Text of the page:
“I think what was different today was that it’s March and it’s not any other month in the year,” UConn point guard Nika Muhl said after the Big East semifinal win over Marquette, which gave UConn its regular season upset. Did. “We are a different team in March. We value that a lot.
The biggest reason the Huskies placed last weekend is Azie Fad, the standout scorer who returned from a knee injury to play in the conference tournament. He fueled the Huskies’ opening non-conference win and dropped 32 points in back-to-back games against Texas and NC State. Without his standard production, the Huskies are in serious trouble.
The first thing working against UConn in the bracket is the rarity of playing a regional finals game outside their backyard. No. 3 Ohio State, which UConn will meet in the Sweet 16, ranks eighth in points per game (80.8), scoring an average of five more than UConn. The Huskies have better defensive numbers—the Big Ten overall is one of the highest-scoring conferences in the nation—but Ohio State ranks eighth in steals per game (11.4), swiping it nearly double UConn’s time. The Buckeyes forced nearly 20 per game.
Virginia Tech is the No. 1 seed in that region and came out strong at the end of the season. UConn has the advantage of experience and the weight of another losing streak on their backs.
It wouldn’t be March without some surprising finales and it looks like this season is more likely to happen. Here are some we like:
No. 6-seeded Creighton vs. No. 11 Illinois/Mississippi State – It’s a tough situation for Illinois to get out of the first four. This Fighting Illini team went 7-20 last season and a net rating movement of +10 from 20-10 under first year head coach Shauna Green. If the Fighting Irish are without point guard Olivia Miles, look for either of those teams to upset No. 3 Notre Dame in the second round.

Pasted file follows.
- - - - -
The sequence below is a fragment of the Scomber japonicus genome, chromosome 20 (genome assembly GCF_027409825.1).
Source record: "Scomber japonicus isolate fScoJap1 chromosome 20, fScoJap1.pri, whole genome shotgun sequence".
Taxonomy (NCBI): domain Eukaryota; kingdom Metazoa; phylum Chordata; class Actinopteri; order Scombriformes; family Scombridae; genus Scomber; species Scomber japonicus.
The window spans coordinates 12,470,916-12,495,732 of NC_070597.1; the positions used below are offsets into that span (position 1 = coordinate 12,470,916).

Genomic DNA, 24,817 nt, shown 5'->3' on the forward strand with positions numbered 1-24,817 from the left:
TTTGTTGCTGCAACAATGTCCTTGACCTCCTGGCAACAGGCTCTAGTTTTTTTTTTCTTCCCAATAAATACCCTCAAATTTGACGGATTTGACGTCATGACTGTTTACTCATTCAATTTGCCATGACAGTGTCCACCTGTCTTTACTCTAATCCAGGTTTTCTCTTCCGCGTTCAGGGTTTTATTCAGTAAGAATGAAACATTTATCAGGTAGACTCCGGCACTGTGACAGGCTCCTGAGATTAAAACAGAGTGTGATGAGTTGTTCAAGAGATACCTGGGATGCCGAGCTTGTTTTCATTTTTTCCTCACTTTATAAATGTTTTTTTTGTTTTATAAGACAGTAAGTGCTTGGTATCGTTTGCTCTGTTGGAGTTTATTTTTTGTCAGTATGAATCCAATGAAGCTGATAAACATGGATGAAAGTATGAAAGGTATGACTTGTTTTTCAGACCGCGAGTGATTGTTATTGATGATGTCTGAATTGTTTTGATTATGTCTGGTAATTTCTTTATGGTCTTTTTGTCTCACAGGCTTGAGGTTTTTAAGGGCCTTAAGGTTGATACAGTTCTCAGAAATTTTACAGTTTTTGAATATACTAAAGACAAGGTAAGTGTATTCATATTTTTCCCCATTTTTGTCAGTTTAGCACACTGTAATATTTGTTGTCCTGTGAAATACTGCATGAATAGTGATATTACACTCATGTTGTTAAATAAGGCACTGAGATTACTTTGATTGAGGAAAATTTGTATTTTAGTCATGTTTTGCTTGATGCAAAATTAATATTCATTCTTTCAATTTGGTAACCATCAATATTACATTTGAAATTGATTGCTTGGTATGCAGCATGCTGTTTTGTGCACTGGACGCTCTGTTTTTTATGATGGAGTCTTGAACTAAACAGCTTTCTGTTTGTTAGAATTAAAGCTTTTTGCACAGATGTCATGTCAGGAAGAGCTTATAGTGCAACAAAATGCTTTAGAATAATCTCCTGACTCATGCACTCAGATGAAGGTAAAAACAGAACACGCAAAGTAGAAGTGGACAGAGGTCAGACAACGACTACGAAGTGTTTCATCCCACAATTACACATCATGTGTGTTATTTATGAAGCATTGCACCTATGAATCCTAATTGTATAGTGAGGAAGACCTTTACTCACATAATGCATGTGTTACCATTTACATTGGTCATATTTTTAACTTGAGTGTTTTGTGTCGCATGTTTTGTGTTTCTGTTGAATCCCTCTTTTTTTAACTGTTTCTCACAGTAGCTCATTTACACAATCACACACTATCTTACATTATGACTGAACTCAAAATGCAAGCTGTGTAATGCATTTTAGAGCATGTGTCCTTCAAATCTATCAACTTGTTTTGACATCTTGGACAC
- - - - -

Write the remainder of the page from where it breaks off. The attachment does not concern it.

No. 5 Washington State vs. No. 12 Florida Gulf Coast – FGCU has the experience to be a tournament star and to trouble shooters.
No. 6 Michigan vs. No. 11 UNLV – UNLV’s Desi-Rae Young is one of the best scorers in the country. The teams are nearly even on paper, with Michigan holding the edge by playing in a tough conference.
No. 7 NC State vs. No. 10 Princeton Tigers are tournament regulars from Ivy, so the stage won’t bother them. NC State has been up and down after losing their talent to the WNBA and graduation.
No. 4 Tennessee vs. No. 13 St. Louis — This is far from a trendy upset pick, but St. Louis is led by a veteran NCAA coach in Rebecca Tillett. Tillett is one year removed from leading Longwood to its first NCAA tournament win in program history and St. Louis is on a hot streak, upsetting the A-10 No. 1 seed for the conference title .
No. 12 Drake vs. No. 5 Louisville – Hailey Van Lith is the key to Louisville and the day she gets a cold, there are problems. If this happens, Drake could be upset.
No. 6 Colorado vs. No. 11 Middle Tennessee – Middle Tennessee was ranked in the AP Poll this season and has better offensive and defensive numbers than Colorado. If it is closer, the Blue Raiders hit free throws at a 78.4% clip to Colorado’s 69% clip and earn more of their points from beyond the arc.